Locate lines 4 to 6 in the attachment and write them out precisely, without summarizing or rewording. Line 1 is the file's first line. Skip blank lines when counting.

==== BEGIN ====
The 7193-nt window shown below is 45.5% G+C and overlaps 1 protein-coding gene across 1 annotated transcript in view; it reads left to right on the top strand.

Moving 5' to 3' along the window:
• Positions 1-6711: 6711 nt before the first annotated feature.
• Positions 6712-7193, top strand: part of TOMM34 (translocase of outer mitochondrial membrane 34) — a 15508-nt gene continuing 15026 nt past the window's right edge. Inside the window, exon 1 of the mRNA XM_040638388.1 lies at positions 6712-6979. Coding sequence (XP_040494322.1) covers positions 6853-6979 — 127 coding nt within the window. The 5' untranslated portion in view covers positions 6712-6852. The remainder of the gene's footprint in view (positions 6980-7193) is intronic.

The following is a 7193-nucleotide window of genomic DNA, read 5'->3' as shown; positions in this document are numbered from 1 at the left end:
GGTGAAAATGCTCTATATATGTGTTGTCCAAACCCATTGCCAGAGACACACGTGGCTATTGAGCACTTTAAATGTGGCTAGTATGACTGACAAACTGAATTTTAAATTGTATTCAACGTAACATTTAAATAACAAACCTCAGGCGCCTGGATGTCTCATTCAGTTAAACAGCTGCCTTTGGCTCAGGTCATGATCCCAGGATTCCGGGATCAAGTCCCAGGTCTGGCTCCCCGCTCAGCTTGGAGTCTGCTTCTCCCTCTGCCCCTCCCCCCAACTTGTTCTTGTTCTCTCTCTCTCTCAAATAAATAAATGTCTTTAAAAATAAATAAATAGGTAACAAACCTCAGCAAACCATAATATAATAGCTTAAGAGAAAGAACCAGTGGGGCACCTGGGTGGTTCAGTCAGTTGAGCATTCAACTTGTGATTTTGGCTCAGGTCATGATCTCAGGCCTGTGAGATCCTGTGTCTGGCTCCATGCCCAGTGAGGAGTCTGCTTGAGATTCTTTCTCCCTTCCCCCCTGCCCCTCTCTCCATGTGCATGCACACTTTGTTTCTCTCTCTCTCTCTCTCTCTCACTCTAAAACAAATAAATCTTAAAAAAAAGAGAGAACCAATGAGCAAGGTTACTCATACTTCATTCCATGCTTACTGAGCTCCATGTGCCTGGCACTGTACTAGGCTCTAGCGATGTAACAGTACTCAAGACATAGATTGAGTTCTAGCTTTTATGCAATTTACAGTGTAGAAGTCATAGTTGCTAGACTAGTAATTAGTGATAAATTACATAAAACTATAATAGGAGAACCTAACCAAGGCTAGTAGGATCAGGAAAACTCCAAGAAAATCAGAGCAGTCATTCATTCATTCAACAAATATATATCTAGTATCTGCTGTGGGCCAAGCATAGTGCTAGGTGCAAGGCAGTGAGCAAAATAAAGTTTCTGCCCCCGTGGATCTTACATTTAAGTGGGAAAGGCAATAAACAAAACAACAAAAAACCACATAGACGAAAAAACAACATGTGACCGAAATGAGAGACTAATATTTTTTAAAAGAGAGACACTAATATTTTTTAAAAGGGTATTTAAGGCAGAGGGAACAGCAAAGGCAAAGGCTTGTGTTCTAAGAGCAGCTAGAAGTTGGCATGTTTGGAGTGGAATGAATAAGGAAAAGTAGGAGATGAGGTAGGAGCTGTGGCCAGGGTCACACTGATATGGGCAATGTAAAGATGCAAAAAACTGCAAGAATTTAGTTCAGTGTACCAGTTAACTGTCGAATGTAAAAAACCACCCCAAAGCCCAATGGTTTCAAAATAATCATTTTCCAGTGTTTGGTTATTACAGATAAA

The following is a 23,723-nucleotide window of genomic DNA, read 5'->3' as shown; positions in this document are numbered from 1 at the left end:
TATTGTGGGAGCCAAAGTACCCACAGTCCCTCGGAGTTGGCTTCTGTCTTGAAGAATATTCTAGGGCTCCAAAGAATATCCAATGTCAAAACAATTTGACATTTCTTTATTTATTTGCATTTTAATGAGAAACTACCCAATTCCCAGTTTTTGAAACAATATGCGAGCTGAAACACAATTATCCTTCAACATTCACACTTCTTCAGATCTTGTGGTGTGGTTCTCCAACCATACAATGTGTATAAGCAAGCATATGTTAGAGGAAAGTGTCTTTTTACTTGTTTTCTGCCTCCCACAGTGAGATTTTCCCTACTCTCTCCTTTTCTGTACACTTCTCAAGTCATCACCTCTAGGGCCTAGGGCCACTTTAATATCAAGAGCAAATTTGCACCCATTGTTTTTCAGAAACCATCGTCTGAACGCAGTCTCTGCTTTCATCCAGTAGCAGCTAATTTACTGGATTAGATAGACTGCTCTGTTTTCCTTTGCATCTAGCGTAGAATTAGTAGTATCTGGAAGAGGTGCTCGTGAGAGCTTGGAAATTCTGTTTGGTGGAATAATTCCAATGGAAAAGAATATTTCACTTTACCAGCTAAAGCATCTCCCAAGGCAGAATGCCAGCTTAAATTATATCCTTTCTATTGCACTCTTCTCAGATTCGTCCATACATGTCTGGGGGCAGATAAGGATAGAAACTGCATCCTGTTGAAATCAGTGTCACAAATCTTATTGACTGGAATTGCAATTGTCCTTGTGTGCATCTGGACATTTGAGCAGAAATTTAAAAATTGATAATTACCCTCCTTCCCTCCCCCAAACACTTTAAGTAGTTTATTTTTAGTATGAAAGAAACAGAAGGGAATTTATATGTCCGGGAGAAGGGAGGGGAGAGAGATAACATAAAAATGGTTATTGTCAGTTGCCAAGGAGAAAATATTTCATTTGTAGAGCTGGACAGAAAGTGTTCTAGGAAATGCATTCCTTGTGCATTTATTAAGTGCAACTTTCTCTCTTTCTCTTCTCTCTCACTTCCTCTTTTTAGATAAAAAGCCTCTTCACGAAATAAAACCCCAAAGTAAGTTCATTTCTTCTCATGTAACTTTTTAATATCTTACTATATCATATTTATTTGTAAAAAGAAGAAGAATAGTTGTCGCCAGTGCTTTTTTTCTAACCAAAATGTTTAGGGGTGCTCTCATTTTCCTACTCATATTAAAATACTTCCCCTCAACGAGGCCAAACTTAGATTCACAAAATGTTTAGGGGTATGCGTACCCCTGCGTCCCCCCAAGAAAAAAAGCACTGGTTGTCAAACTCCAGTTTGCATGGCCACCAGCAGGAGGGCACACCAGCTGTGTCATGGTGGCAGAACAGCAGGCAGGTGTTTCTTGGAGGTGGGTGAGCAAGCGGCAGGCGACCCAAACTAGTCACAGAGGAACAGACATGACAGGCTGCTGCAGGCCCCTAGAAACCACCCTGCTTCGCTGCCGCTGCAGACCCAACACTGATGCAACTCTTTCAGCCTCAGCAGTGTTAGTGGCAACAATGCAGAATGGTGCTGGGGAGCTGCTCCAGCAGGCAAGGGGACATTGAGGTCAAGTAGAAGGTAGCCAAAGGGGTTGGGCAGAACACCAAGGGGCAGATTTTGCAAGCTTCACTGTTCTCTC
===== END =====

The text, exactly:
• Positions 6712-7193, top strand: part of TOMM34 (translocase of outer mitochondrial membrane 34) — a 15508-nt gene continuing 15026 nt past the window's right edge. Inside the window, exon 1 of the mRNA XM_040638388.1 lies at positions 6712-6979. Coding sequence (XP_040494322.1) covers positions 6853-6979 — 127 coding nt within the window. The 5' untranslated portion in view covers positions 6712-6852. The remainder of the gene's footprint in view (positions 6980-7193) is intronic.

The following is a 7193-nucleotide window of genomic DNA, read 5'->3' as shown; positions in this document are numbered from 1 at the left end:
GGTGAAAATGCTCTATATATGTGTTGTCCAAACCCATTGCCAGAGACACACGTGGCTATTGAGCACTTTAAATGTGGCTAGTATGACTGACAAACTGAATTTTAAATTGTATTCAACGTAACATTTAAATAACAAACCTCAGGCGCCTGGATGTCTCATTCAGTTAAACAGCTGCCTTTGGCTCAGGTCATGATCCCAGGATTCCGGGATCAAGTCCCAGGTCTGGCTCCCCGCTCAGCTTGGAGTCTGCTTCTCCCTCTGCCCCTCCCCCCAACTTGTTCTTGTTCTCTCTCTCTCTCAAATAAATAAATGTCTTTAAAAATAAATAAATAGGTAACAAACCTCAGCAAACCATAATATAATAGCTTAAGAGAAAGAACCAGTGGGGCACCTGGGTGGTTCAGTCAGTTGAGCATTCAACTTGTGATTTTGGCTCAGGTCATGATCTCAGGCCTGTGAGATCCTGTGTCTGGCTCCATGCCCAGTGAGGAGTCTGCTTGAGATTCTTTCTCCCTTCCCCCCTGCCCCTCTCTCCATGTGCATGCACACTTTGTTTCTCTCTCTCTCTCTCTCTCTCACTCTAAAACAAATAAATCTTAAAAAAAAGAGAGAACCAATGAGCAAGGTTACTCATACTTCATTCCATGCTTACTGAGCTCCATGTGCCTGGCACTGTACTAGGCTCTAGCGATGTAACAGTACTCAAGACATAGATTGAGTTCTAGCTTTTATGCAATTTACAGTGTAGAAGTCATAGTTGCTAGACTAGTAATTAGTGATAAATTACATAAAACTATAATAGGAGAACCTAACCAAGGCTAGTAGGATCAGGAAAACTCCAAGAAAATCAGAGCAGTCATTCATTCATTCAACAAATATATATCTAGTATCTGCTGTGGGCCAAGCATAGTGCTAGGTGCAAGGCAGTGAGCAAAATAAAGTTTCTGCCCCCGTGGATCTTACATTTAAGTGGGAAAGGCAATAAACAAAACAACAAAAAACCACATAGACGAAAAAACAACATGTGACCGAAATGAGAGACTAATATTTTTTAAAAGAGAGACACTAATATTTTTTAAAAGGGTATTTAAGGCAGAGGGAACAGCAAAGGCAAAGGCTTGTGTTCTAAGAGCAGCTAGAAGTTGGCATGTTTGGAGTGGAATGAATAAGGAAAAGTAGGAGATGAGGTAGGAGCTGTGGCCAGGGTCACACTGATATGGGCAATGTAAAGATGCAAAAAACTGCAAGAATTTAGTTCAGTGTACCAGTTAACTGTCGAATGTAAAAAACCACCCCAAAGCCCAATGGTTTCAAAATAATCATTTTCCAGTGTTTGGTTATTACAGATAAA